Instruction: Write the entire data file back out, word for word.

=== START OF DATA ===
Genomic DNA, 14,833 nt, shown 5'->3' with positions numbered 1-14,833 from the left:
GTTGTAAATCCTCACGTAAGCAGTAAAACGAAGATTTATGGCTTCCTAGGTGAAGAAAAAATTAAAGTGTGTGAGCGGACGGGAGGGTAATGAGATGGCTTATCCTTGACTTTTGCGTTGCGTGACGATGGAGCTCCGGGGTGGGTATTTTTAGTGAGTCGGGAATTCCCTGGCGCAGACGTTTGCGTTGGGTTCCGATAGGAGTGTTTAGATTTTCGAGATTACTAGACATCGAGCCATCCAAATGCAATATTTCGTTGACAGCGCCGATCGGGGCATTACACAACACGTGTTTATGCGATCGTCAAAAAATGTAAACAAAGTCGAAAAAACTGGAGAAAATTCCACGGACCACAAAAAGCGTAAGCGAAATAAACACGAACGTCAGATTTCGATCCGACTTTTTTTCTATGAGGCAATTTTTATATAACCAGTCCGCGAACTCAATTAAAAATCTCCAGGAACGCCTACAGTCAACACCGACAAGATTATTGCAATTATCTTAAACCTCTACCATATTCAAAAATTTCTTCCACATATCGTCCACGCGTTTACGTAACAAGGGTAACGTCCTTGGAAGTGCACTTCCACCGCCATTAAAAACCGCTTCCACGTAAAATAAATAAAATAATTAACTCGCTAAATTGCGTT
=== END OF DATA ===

Genomic DNA, 14,833 nt, shown 5'->3' with positions numbered 1-14,833 from the left:
GTTGTAAATCCTCACGTAAGCAGTAAAACGAAGATTTATGGCTTCCTAGGTGAAGAAAAAATTAAAGTGTGTGAGCGGACGGGAGGGTAATGAGATGGCTTATCCTTGACTTTTGCGTTGCGTGACGATGGAGCTCCGGGGTGGGTATTTTTAGTGAGTCGGGAATTCCCTGGCGCAGACGTTTGCGTTGGGTTCCGATAGGAGTGTTTAGATTTTCGAGATTACTAGACATCGAGCCATCCAAATGCAATATTTCGTTGACAGCGCCGATCGGGGCATTACACAACACGTGTTTATGCGATCGTCAAAAAATGTAAACAAAGTCGAAAAAACTGGAGAAAATTCCACGGACCACAAAAAGCGTAAGCGAAATAAACACGAACGTCAGATTTCGATCCGACTTTTTTTCTATGAGGCAATTTTTATATAACCAGTCCGCGAACTCAATTAAAAATCTCCAGGAACGCCTACAGTCAACACCGACAAGATTATTGCAATTATCTTAAACCTCTACCATATTCAAAAATTTCTTCCACATATCGTCCACGCGTTTACGTAACAAGGGTAACGTCCTTGGAAGTGCACTTCCACCGCCATTAAAAACCGCTTCCACGTAAAATAAATAAAATAATTAACTCGCTAAATTGCGTT